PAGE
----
Cases Cited in Support of the Court’s Ruling
In footnotes 1 and 2 of the opinion, the Court cites to a long list of Delaware decisions to support (i) the position that “an improperly asserted claim of privilege is no claim of privilege at all,” and (ii) to provide support for placing the burden of proving that a privilege exists “on the party asserting the privilege.”
The Court also cited prior decisions, as well as the leading treatise on Chancery practice, to support the Court’s holding that waiver is an available penalty for the inadequate assertion of privilege: “i.e., the insufficient description of documents on a privilege log.” See footnotes 3, 4 and 5. Also distinguished was a relatively recent Chancery decision that confirmed that even if the Court has discretion to impose the penalty of waiver of the privilege for insufficient descriptions on a privilege log, it need not always do so. Specifically, in Cephalon, Inc. v. Johns-Hopkins University, 2009 WL 2714064 (Del. Ch. Aug. 18, 2009), the Court of Chancery ordered privilege logs to be revised to provide additional information so that the log states as to each document that “it contains confidential information made for the purpose of facilitating the rendition of professional legal services to the client” or some other basis for the privilege. Id. at *3 (quoting D.R.E. 502(b)(3)).
The opinion explained that the Cephalon case did not suggest that the Court was departing from a pre-existing requirement that a party describe each document with sufficient facts to support the claim of privilege. The opinion also distinguished a Delaware Superior Court decision to explain that the Discovery Ruling was not a marked departure from the approach taken in the Superior Court.
The Court emphasized that even though other members of the Court of Chancery may in the past have exercised their discretion in different ways under other circumstances, that does not establish a rule of law against the waiver. The Court also underscored that its ordering that the inadequately described documents be produced, was within its discretion and was neither a “harsh new rule nor a ‘sharp departure’ from precedent.” In addition, the Court reiterated that it was not announcing a “one-strike-and-you’re-out” rule that will apply in all future cases.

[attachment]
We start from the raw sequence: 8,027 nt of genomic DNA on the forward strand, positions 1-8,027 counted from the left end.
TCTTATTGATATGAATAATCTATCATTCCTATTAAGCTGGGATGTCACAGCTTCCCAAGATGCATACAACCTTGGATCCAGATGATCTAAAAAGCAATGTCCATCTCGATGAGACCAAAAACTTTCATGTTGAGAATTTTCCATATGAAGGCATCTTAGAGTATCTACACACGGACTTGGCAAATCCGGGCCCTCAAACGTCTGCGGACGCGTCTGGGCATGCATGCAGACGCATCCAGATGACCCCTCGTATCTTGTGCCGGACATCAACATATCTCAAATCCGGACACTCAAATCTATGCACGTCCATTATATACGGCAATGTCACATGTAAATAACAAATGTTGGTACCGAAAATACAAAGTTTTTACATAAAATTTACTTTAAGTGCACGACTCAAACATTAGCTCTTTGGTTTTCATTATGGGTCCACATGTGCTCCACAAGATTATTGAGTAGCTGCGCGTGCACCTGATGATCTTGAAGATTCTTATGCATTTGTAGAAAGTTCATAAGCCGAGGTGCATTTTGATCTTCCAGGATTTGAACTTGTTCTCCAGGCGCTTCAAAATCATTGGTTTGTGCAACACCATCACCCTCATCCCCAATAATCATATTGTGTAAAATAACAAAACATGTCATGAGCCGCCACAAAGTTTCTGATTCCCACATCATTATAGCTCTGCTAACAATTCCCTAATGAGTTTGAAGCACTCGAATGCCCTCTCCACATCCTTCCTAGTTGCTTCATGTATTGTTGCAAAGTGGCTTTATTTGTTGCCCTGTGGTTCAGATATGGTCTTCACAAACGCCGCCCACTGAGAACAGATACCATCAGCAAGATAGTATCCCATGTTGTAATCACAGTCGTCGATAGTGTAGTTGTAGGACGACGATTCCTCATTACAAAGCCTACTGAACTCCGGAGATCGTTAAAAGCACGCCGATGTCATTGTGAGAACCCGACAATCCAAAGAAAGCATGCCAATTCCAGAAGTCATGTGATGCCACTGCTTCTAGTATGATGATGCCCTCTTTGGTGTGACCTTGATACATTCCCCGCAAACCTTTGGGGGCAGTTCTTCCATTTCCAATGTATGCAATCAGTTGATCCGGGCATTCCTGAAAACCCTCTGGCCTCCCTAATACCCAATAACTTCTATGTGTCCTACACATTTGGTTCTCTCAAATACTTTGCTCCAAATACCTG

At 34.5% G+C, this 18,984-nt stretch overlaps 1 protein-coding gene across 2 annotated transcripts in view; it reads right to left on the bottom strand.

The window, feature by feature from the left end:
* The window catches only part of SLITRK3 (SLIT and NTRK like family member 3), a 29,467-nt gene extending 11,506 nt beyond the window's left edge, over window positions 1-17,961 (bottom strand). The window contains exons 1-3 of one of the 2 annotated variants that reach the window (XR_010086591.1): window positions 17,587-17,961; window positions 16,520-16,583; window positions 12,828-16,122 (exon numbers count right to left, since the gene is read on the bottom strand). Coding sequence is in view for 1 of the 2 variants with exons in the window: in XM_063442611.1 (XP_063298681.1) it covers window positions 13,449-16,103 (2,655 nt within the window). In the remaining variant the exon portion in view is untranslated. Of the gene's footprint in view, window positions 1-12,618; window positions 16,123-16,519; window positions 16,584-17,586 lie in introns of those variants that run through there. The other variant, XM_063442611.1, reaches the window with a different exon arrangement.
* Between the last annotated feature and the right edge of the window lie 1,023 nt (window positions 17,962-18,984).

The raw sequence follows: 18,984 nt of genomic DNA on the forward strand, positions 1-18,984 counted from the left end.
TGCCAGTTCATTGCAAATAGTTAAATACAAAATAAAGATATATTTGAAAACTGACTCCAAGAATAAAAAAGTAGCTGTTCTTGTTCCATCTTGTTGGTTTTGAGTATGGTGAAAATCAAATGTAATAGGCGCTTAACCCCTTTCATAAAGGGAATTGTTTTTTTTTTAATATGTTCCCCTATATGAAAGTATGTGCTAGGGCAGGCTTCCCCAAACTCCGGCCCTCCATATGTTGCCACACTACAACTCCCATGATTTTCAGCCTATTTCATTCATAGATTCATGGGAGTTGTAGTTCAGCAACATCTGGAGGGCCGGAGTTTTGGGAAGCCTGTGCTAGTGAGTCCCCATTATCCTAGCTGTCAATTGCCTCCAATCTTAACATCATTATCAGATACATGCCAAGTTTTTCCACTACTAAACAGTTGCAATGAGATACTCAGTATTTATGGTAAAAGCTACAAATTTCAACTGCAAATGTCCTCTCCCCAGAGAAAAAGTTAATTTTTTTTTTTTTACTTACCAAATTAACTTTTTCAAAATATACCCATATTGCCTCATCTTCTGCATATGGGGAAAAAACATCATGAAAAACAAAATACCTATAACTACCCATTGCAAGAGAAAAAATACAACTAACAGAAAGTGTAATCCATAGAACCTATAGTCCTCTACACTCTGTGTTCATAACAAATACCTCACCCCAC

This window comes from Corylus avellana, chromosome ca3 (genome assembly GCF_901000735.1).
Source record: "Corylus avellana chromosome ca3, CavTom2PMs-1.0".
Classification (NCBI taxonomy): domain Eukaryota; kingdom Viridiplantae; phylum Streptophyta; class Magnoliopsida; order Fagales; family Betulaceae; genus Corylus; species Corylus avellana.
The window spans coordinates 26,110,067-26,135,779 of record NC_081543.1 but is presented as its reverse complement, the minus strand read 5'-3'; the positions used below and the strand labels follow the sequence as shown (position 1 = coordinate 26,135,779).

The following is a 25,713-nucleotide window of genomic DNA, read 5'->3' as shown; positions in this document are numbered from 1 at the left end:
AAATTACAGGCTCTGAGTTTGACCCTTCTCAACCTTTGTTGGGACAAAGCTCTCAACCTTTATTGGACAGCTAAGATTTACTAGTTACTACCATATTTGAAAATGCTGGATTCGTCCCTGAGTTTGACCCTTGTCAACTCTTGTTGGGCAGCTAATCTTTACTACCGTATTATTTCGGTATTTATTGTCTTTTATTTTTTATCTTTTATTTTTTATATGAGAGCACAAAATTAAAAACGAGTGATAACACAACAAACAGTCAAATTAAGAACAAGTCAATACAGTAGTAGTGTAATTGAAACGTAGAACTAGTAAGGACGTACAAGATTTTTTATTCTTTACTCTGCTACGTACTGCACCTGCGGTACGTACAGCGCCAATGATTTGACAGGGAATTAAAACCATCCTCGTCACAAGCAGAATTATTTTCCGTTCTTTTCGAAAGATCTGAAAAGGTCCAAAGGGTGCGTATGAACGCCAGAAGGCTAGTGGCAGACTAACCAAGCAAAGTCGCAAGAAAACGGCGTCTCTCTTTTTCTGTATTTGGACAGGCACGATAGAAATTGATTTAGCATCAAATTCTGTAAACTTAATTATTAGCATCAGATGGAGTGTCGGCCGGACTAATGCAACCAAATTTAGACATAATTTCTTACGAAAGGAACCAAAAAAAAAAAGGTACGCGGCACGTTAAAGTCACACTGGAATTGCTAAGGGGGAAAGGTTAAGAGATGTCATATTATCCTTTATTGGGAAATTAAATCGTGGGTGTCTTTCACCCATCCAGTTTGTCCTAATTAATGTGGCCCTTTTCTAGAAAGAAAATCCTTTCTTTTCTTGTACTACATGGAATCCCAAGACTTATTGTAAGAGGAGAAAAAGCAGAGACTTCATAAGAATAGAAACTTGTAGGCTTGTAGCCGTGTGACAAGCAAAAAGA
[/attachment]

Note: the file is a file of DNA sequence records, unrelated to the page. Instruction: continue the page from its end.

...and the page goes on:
Lastly, the Court explained that the Discovery Ruling did not alter in any way the requirements for the attorney-client privilege which continues to be governed by Delaware Rule of Evidence 502. Moreover, the Court rejected the argument that applying settled law on waiver would alter the underlying scope of the attorney-client privilege, or create any uncertainty for future litigants.
After reviewing the applicable standard for a stay pending appeal, pursuant to Court of Chancery Rule 62(d) and Delaware Supreme Court Rule 32(a), based on the potential irreparable harm that may occur once the privileged documents were produced and reviewed, the Court balanced the risk of a potential furthering of a strategy that the Court called: “defense-by-attrition” (Fabian tactics) and granted a stay for 20-days in order to allow Deloitte sufficient time to pursue an interlocutory appeal and a stay with the Delaware Supreme Court.
UPDATE: Today, the Delaware Supreme Court, on the last day of the stay granted by the trial court, rejected the appellant’s request for both an extension of the stay and an interlocutory appeal, in an Order available here.
Supplement: Tony Coles on his new blog called Business Litigation in the Southern District of New York, (that is truly worth checking out), writes here about a recent case in the S.D.N.Y. styled as Dey, L.P. v. Sepracor, Inc., 07 Civ. 2353 (S.D.N.Y., December 8, 2010), in which the Court deemed the attorney/client privilege waived for 170 documents that were not listed on the privilege log.